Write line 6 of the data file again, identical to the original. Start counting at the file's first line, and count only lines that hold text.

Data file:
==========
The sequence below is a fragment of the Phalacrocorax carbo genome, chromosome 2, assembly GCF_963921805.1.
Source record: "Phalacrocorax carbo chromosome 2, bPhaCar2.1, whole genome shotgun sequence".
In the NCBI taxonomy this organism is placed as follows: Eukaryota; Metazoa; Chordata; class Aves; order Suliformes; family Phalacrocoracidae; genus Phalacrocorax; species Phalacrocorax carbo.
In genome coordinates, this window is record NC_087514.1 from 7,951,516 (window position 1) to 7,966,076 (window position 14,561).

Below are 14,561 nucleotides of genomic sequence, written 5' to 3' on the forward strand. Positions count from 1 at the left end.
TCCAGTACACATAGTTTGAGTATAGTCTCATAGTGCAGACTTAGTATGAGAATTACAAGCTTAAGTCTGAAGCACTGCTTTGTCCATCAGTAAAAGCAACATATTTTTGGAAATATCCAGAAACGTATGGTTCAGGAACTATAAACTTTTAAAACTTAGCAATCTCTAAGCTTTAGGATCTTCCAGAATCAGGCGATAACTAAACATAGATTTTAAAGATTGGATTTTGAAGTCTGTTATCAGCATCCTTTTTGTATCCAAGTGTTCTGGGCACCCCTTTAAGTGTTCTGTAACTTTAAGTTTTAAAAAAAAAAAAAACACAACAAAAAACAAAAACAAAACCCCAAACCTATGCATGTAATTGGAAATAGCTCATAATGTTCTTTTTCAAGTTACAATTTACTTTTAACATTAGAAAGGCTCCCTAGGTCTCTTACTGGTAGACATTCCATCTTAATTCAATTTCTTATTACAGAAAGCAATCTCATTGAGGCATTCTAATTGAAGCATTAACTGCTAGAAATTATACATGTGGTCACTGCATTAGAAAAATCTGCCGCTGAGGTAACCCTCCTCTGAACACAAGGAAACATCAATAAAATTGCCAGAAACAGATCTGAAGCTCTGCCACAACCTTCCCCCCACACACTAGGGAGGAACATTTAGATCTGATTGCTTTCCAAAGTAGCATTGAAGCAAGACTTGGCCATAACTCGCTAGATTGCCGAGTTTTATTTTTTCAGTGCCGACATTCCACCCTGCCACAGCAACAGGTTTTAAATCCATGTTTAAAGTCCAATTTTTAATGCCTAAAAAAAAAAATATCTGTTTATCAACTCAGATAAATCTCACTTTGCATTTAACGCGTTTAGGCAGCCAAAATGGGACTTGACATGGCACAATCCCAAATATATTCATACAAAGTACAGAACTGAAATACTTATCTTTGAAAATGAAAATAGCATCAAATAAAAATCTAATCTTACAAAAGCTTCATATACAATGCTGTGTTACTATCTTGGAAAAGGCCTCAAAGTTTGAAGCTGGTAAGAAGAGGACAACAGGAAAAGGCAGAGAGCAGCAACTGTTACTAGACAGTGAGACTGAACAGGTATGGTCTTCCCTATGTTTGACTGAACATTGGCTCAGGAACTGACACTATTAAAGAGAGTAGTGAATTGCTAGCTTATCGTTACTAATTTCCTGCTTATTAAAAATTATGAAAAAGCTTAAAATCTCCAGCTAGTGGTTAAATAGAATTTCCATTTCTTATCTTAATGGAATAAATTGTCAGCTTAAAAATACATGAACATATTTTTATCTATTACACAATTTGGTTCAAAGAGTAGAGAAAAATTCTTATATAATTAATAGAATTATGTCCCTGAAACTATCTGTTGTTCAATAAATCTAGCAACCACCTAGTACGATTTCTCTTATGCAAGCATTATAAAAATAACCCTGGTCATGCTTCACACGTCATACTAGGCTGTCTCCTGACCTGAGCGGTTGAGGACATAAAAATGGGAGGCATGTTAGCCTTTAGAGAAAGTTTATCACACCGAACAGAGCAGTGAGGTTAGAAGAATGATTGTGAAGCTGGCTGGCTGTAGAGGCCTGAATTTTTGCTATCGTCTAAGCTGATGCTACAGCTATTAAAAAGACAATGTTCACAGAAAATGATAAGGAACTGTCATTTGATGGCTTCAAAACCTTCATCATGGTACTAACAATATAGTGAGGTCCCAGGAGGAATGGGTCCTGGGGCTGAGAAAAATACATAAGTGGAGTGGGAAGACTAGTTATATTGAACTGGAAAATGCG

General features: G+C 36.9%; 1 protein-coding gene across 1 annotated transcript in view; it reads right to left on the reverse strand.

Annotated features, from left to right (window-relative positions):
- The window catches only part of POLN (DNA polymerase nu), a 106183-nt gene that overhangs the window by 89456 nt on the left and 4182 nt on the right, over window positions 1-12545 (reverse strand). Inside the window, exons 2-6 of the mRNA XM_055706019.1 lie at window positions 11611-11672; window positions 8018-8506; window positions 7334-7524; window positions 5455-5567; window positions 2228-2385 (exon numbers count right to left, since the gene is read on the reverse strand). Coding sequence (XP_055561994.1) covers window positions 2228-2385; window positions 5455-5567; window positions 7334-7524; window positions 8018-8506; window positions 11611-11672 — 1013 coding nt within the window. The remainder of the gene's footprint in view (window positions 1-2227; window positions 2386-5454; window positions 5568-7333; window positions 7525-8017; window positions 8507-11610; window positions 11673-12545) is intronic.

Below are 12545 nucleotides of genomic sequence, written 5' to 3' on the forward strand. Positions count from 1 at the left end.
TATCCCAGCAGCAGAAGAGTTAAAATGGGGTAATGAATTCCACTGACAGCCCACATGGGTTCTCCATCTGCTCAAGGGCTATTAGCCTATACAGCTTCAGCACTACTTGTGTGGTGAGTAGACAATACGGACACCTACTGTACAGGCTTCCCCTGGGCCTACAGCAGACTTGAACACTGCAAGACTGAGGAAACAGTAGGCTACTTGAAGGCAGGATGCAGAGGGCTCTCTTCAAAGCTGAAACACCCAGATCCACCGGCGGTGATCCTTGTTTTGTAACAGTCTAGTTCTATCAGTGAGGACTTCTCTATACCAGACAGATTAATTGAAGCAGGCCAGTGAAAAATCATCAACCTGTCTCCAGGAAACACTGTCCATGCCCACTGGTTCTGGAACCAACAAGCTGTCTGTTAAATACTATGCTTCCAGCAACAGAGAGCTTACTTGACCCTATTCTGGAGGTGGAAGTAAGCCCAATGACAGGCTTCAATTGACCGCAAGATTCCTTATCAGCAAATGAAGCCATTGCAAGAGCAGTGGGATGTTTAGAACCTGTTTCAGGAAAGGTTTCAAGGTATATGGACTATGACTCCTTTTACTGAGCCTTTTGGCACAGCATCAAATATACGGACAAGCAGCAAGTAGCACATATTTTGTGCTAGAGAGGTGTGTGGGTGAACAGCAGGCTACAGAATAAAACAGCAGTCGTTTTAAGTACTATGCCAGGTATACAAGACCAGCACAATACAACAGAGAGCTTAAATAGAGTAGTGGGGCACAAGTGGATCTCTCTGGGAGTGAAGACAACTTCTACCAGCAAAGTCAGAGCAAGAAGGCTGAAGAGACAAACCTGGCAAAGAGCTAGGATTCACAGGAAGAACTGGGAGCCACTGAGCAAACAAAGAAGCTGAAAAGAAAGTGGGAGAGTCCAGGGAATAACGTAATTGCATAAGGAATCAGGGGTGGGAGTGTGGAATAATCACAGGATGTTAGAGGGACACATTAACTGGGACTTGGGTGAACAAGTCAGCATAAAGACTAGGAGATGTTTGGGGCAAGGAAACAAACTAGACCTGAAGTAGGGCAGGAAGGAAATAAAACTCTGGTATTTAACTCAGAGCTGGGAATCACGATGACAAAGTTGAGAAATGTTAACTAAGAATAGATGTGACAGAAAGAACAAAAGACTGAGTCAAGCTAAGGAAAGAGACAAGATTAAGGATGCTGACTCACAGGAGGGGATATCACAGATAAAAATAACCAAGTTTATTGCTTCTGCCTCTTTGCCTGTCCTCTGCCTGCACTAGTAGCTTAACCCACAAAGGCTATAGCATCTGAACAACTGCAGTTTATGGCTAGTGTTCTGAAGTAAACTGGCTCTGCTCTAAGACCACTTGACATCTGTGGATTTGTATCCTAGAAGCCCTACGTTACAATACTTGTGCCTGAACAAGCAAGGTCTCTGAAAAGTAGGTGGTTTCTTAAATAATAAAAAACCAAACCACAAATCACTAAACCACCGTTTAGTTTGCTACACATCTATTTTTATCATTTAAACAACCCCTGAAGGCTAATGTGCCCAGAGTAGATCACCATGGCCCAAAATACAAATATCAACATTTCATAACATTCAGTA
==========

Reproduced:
TCCAGTACACATAGTTTGAGTATAGTCTCATAGTGCAGACTTAGTATGAGAATTACAAGCTTAAGTCTGAAGCACTGCTTTGTCCATCAGTAAAAGCAACATATTTTTGGAAATATCCAGAAACGTATGGTTCAGGAACTATAAACTTTTAAAACTTAGCAATCTCTAAGCTTTAGGATCTTCCAGAATCAGGCGATAACTAAACATAGATTTTAAAGATTGGATTTTGAAGTCTGTTATCAGCATCCTTTTTGTATCCAAGTGTTCTGGGCACCCCTTTAAGTGTTCTGTAACTTTAAGTTTTAAAAAAAAAAAAAACACAACAAAAAACAAAAACAAAACCCCAAACCTATGCATGTAATTGGAAATAGCTCATAATGTTCTTTTTCAAGTTACAATTTACTTTTAACATTAGAAAGGCTCCCTAGGTCTCTTACTGGTAGACATTCCATCTTAATTCAATTTCTTATTACAGAAAGCAATCTCATTGAGGCATTCTAATTGAAGCATTAACTGCTAGAAATTATACATGTGGTCACTGCATTAGAAAAATCTGCCGCTGAGGTAACCCTCCTCTGAACACAAGGAAACATCAATAAAATTGCCAGAAACAGATCTGAAGCTCTGCCACAACCTTCCCCCCACACACTAGGGAGGAACATTTAGATCTGATTGCTTTCCAAAGTAGCATTGAAGCAAGACTTGGCCATAACTCGCTAGATTGCCGAGTTTTATTTTTTCAGTGCCGACATTCCACCCTGCCACAGCAACAGGTTTTAAATCCATGTTTAAAGTCCAATTTTTAATGCCTAAAAAAAAAAATATCTGTTTATCAACTCAGATAAATCTCACTTTGCATTTAACGCGTTTAGGCAGCCAAAATGGGACTTGACATGGCACAATCCCAAATATATTCATACAAAGTACAGAACTGAAATACTTATCTTTGAAAATGAAAATAGCATCAAATAAAAATCTAATCTTACAAAAGCTTCATATACAATGCTGTGTTACTATCTTGGAAAAGGCCTCAAAGTTTGAAGCTGGTAAGAAGAGGACAACAGGAAAAGGCAGAGAGCAGCAACTGTTACTAGACAGTGAGACTGAACAGGTATGGTCTTCCCTATGTTTGACTGAACATTGGCTCAGGAACTGACACTATTAAAGAGAGTAGTGAATTGCTAGCTTATCGTTACTAATTTCCTGCTTATTAAAAATTATGAAAAAGCTTAAAATCTCCAGCTAGTGGTTAAATAGAATTTCCATTTCTTATCTTAATGGAATAAATTGTCAGCTTAAAAATACATGAACATATTTTTATCTATTACACAATTTGGTTCAAAGAGTAGAGAAAAATTCTTATATAATTAATAGAATTATGTCCCTGAAACTATCTGTTGTTCAATAAATCTAGCAACCACCTAGTACGATTTCTCTTATGCAAGCATTATAAAAATAACCCTGGTCATGCTTCACACGTCATACTAGGCTGTCTCCTGACCTGAGCGGTTGAGGACATAAAAATGGGAGGCATGTTAGCCTTTAGAGAAAGTTTATCACACCGAACAGAGCAGTGAGGTTAGAAGAATGATTGTGAAGCTGGCTGGCTGTAGAGGCCTGAATTTTTGCTATCGTCTAAGCTGATGCTACAGCTATTAAAAAGACAATGTTCACAGAAAATGATAAGGAACTGTCATTTGATGGCTTCAAAACCTTCATCATGGTACTAACAATATAGTGAGGTCCCAGGAGGAATGGGTCCTGGGGCTGAGAAAAATACATAAGTGGAGTGGGAAGACTAGTTATATTGAACTGGAAAATGCG